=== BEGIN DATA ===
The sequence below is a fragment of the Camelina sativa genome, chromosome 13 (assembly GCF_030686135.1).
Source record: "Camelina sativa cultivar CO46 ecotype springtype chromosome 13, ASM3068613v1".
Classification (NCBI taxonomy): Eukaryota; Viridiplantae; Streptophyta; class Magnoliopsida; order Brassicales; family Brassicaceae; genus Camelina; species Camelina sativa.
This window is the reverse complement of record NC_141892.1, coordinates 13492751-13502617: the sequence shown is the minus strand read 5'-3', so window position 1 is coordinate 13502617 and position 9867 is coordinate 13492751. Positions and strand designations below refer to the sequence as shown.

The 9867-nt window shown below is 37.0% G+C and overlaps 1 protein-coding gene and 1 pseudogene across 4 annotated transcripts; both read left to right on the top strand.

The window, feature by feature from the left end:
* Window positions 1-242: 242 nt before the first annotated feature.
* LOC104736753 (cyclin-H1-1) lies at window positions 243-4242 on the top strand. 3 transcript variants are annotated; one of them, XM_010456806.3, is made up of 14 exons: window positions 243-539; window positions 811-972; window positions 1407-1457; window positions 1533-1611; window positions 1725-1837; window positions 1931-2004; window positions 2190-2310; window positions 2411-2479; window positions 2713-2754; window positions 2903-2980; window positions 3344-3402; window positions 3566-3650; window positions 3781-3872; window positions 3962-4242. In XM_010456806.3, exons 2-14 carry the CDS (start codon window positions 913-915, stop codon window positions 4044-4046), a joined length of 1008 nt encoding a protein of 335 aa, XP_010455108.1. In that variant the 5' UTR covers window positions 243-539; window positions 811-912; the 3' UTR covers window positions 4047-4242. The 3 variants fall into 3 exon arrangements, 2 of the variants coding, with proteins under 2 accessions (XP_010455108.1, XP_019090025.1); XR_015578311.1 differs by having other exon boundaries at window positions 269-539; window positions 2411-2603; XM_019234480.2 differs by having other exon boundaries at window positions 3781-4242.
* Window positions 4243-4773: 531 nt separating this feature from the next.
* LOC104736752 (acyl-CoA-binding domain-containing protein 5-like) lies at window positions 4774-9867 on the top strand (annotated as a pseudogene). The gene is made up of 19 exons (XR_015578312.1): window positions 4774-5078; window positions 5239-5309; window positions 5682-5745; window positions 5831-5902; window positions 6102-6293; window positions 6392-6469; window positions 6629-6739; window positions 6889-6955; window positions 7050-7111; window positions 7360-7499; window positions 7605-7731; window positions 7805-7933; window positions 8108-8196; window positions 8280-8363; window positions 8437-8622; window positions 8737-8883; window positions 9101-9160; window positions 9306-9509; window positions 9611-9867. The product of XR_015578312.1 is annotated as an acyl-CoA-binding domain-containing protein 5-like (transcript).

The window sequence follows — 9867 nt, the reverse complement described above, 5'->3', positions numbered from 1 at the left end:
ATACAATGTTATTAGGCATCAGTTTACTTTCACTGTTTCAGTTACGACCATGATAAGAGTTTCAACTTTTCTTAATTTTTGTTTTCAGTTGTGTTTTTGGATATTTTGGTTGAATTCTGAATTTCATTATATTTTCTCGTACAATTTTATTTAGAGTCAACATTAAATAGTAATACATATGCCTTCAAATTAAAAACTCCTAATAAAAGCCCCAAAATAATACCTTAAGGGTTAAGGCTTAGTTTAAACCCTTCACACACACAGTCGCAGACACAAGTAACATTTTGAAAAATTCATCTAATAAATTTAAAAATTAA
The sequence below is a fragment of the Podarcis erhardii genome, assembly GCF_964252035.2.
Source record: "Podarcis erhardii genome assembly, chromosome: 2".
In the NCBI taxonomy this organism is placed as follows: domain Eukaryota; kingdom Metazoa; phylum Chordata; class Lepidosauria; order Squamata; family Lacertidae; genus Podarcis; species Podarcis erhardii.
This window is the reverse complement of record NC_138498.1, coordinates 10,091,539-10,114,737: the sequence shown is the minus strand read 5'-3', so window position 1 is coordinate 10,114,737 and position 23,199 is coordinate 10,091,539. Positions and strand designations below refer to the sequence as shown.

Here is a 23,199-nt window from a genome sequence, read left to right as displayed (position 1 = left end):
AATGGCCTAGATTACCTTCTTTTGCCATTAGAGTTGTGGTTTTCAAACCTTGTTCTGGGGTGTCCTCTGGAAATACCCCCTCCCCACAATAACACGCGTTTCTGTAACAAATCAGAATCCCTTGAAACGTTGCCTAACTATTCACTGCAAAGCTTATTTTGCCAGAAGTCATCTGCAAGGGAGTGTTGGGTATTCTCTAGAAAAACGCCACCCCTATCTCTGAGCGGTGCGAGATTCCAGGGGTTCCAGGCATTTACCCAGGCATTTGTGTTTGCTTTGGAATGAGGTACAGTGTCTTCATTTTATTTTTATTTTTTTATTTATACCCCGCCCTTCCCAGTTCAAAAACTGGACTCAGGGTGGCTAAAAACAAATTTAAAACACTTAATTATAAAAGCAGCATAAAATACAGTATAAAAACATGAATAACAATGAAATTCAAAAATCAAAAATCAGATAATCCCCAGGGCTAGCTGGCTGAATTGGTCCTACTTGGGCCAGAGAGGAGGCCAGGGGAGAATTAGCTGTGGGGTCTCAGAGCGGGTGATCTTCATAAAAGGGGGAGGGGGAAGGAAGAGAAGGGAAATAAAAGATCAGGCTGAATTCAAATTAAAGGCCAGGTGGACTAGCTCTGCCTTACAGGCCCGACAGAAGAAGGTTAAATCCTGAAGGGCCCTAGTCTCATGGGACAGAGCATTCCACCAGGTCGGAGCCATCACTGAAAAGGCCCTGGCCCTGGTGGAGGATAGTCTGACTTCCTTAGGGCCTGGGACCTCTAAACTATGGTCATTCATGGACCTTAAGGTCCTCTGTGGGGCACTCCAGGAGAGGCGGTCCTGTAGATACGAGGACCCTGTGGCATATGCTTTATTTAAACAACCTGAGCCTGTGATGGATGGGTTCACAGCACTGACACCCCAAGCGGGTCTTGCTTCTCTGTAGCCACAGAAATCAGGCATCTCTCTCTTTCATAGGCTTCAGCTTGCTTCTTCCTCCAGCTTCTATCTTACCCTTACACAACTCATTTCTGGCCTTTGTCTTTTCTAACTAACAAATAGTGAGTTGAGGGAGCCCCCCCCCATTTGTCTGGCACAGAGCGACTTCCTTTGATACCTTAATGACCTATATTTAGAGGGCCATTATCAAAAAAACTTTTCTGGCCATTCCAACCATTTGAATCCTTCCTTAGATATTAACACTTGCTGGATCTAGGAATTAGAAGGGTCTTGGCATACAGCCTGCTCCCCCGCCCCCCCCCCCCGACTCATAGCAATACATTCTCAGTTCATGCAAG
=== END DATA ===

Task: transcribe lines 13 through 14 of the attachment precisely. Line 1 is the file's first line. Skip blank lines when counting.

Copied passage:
The sequence below is a fragment of the Podarcis erhardii genome, assembly GCF_964252035.2.
Source record: "Podarcis erhardii genome assembly, chromosome: 2".